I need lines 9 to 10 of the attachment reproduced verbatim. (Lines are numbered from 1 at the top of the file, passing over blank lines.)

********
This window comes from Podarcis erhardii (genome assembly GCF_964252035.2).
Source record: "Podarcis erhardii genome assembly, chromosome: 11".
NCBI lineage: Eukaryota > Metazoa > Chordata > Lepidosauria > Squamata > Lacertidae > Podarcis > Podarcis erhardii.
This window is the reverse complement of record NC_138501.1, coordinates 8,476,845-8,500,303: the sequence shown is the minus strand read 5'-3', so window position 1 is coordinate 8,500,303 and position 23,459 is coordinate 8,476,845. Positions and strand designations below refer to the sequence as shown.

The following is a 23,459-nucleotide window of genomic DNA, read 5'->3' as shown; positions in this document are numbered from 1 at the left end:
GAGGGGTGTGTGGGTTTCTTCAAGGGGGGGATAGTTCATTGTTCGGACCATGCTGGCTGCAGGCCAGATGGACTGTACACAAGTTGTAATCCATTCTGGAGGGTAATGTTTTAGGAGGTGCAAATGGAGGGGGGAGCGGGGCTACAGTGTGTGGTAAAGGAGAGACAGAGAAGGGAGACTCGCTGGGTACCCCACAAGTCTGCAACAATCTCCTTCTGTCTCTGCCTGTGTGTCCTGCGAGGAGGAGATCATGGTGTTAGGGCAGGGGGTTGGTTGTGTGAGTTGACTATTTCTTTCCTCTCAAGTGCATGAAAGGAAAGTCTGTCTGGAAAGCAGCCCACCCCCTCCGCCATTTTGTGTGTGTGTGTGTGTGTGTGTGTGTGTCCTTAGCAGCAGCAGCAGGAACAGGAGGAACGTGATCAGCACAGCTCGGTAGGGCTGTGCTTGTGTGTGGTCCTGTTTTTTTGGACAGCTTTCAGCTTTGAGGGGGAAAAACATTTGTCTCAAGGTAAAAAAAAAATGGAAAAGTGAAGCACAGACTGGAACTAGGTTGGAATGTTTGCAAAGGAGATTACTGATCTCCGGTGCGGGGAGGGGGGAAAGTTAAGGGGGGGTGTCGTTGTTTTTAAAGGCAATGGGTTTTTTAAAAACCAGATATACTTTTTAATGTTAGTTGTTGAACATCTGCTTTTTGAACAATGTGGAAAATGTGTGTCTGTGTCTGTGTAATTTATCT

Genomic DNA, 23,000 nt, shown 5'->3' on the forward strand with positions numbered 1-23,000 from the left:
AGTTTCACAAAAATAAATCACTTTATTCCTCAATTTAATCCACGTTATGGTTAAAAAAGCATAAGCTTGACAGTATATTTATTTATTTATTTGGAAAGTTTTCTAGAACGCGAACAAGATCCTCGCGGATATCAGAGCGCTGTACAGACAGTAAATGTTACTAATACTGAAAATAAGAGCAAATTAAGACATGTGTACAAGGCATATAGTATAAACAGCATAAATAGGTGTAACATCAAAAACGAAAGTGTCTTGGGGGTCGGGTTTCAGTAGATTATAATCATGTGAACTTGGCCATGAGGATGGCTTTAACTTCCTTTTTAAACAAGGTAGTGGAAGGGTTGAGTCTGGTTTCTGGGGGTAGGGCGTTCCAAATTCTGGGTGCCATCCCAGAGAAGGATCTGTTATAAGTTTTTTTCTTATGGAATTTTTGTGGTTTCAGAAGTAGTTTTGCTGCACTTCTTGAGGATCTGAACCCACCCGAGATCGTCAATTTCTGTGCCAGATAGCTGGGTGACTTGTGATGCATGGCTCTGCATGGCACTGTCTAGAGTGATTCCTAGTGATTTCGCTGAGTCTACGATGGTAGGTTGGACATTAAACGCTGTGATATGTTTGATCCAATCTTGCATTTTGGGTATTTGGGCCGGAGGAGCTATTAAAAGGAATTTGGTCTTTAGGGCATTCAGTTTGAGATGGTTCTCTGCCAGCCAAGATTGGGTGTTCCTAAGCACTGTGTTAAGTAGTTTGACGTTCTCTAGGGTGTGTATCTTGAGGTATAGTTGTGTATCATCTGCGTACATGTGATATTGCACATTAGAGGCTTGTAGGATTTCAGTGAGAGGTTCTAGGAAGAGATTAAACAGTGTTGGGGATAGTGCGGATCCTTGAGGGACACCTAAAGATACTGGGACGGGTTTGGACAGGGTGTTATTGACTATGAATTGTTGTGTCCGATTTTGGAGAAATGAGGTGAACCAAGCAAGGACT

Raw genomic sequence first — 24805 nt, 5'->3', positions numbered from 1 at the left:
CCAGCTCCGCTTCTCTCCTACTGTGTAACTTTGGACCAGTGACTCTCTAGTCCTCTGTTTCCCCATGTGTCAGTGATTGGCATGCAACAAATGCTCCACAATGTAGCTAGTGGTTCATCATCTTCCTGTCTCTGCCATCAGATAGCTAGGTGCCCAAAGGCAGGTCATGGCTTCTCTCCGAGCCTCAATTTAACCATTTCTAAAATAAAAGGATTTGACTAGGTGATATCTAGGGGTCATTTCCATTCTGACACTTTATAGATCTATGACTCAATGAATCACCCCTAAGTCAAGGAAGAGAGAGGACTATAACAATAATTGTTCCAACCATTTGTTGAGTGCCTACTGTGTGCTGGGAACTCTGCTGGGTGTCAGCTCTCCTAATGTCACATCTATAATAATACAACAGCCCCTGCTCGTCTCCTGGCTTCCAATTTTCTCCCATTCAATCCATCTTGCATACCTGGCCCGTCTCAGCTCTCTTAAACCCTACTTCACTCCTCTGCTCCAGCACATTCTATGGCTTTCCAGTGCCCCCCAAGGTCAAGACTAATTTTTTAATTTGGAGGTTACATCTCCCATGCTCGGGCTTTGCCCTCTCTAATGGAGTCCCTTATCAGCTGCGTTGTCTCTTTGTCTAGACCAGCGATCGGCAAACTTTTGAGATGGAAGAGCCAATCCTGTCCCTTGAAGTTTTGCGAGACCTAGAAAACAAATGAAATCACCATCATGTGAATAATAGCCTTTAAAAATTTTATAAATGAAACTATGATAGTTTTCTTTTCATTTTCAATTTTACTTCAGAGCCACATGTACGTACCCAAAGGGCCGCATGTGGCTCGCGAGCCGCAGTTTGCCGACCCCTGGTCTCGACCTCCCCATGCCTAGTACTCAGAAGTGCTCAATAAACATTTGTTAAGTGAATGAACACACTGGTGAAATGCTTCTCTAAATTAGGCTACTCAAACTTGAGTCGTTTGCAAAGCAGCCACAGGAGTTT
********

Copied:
Raw genomic sequence first — 24805 nt, 5'->3', positions numbered from 1 at the left:
CCAGCTCCGCTTCTCTCCTACTGTGTAACTTTGGACCAGTGACTCTCTAGTCCTCTGTTTCCCCATGTGTCAGTGATTGGCATGCAACAAATGCTCCACAATGTAGCTAGTGGTTCATCATCTTCCTGTCTCTGCCATCAGATAGCTAGGTGCCCAAAGGCAGGTCATGGCTTCTCTCCGAGCCTCAATTTAACCATTTCTAAAATAAAAGGATTTGACTAGGTGATATCTAGGGGTCATTTCCATTCTGACACTTTATAGATCTATGACTCAATGAATCACCCCTAAGTCAAGGAAGAGAGAGGACTATAACAATAATTGTTCCAACCATTTGTTGAGTGCCTACTGTGTGCTGGGAACTCTGCTGGGTGTCAGCTCTCCTAATGTCACATCTATAATAATACAACAGCCCCTGCTCGTCTCCTGGCTTCCAATTTTCTCCCATTCAATCCATCTTGCATACCTGGCCCGTCTCAGCTCTCTTAAACCCTACTTCACTCCTCTGCTCCAGCACATTCTATGGCTTTCCAGTGCCCCCCAAGGTCAAGACTAATTTTTTAATTTGGAGGTTACATCTCCCATGCTCGGGCTTTGCCCTCTCTAATGGAGTCCCTTATCAGCTGCGTTGTCTCTTTGTCTAGACCAGCGATCGGCAAACTTTTGAGATGGAAGAGCCAATCCTGTCCCTTGAAGTTTTGCGAGACCTAGAAAACAAATGAAATCACCATCATGTGAATAATAGCCTTTAAAAATTTTATAAATGAAACTATGATAGTTTTCTTTTCATTTTCAATTTTACTTCAGAGCCACATGTACGTACCCAAAGGGCCGCATGTGGCTCGCGAGCCGCAGTTTGCCGACCCCTGGTCTCGACCTCCCCATGCCTAGTACTCAGAAGTGCTCAATAAACATTTGTTAAGTGAATGAACACACTGGTGAAATGCTTCTCTAAATTAGGCTACTCAAACTTGAGTCGTTTGCAAAGCAGCCACAGGAGTTT